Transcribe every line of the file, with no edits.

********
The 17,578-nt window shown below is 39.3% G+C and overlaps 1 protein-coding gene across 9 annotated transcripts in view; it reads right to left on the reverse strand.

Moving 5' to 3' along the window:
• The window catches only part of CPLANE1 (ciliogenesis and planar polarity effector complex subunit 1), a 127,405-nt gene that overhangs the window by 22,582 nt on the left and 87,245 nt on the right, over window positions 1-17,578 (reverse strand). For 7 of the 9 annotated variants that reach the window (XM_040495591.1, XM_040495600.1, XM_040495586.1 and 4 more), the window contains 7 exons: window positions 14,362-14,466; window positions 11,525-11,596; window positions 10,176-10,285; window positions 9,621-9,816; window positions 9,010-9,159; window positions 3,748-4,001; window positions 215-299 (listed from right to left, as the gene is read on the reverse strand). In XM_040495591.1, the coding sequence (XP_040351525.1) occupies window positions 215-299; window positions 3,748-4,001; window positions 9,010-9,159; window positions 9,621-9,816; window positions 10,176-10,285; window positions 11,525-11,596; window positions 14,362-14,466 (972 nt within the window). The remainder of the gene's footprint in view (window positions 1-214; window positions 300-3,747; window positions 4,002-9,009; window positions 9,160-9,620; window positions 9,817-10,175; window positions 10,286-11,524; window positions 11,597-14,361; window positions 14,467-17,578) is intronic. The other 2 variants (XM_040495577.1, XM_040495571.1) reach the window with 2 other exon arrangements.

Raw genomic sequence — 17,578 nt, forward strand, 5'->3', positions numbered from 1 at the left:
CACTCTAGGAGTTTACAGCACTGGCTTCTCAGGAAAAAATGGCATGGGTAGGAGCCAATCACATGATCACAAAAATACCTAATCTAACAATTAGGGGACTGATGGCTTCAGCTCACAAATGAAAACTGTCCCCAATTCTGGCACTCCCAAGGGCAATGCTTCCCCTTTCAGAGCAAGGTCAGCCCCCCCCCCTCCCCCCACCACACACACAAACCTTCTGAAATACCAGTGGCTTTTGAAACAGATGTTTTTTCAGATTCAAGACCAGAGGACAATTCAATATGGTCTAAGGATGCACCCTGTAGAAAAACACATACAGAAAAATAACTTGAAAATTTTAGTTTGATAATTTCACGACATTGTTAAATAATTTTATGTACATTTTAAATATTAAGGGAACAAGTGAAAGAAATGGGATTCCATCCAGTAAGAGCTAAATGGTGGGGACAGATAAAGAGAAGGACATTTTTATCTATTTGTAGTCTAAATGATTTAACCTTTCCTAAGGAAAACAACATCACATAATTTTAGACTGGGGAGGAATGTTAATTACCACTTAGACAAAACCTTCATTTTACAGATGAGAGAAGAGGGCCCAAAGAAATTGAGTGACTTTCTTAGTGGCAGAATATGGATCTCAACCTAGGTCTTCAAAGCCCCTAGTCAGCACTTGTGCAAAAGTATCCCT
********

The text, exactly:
The 17,578-nt window shown below is 39.3% G+C and overlaps 1 protein-coding gene across 9 annotated transcripts in view; it reads right to left on the reverse strand.

Moving 5' to 3' along the window:
• The window catches only part of CPLANE1 (ciliogenesis and planar polarity effector complex subunit 1), a 127,405-nt gene that overhangs the window by 22,582 nt on the left and 87,245 nt on the right, over window positions 1-17,578 (reverse strand). For 7 of the 9 annotated variants that reach the window (XM_040495591.1, XM_040495600.1, XM_040495586.1 and 4 more), the window contains 7 exons: window positions 14,362-14,466; window positions 11,525-11,596; window positions 10,176-10,285; window positions 9,621-9,816; window positions 9,010-9,159; window positions 3,748-4,001; window positions 215-299 (listed from right to left, as the gene is read on the reverse strand). In XM_040495591.1, the coding sequence (XP_040351525.1) occupies window positions 215-299; window positions 3,748-4,001; window positions 9,010-9,159; window positions 9,621-9,816; window positions 10,176-10,285; window positions 11,525-11,596; window positions 14,362-14,466 (972 nt within the window). The remainder of the gene's footprint in view (window positions 1-214; window positions 300-3,747; window positions 4,002-9,009; window positions 9,160-9,620; window positions 9,817-10,175; window positions 10,286-11,524; window positions 11,597-14,361; window positions 14,467-17,578) is intronic. The other 2 variants (XM_040495577.1, XM_040495571.1) reach the window with 2 other exon arrangements.

Raw genomic sequence — 17,578 nt, forward strand, 5'->3', positions numbered from 1 at the left:
CACTCTAGGAGTTTACAGCACTGGCTTCTCAGGAAAAAATGGCATGGGTAGGAGCCAATCACATGATCACAAAAATACCTAATCTAACAATTAGGGGACTGATGGCTTCAGCTCACAAATGAAAACTGTCCCCAATTCTGGCACTCCCAAGGGCAATGCTTCCCCTTTCAGAGCAAGGTCAGCCCCCCCCCCTCCCCCCACCACACACACAAACCTTCTGAAATACCAGTGGCTTTTGAAACAGATGTTTTTTCAGATTCAAGACCAGAGGACAATTCAATATGGTCTAAGGATGCACCCTGTAGAAAAACACATACAGAAAAATAACTTGAAAATTTTAGTTTGATAATTTCACGACATTGTTAAATAATTTTATGTACATTTTAAATATTAAGGGAACAAGTGAAAGAAATGGGATTCCATCCAGTAAGAGCTAAATGGTGGGGACAGATAAAGAGAAGGACATTTTTATCTATTTGTAGTCTAAATGATTTAACCTTTCCTAAGGAAAACAACATCACATAATTTTAGACTGGGGAGGAATGTTAATTACCACTTAGACAAAACCTTCATTTTACAGATGAGAGAAGAGGGCCCAAAGAAATTGAGTGACTTTCTTAGTGGCAGAATATGGATCTCAACCTAGGTCTTCAAAGCCCCTAGTCAGCACTTGTGCAAAAGTATCCCT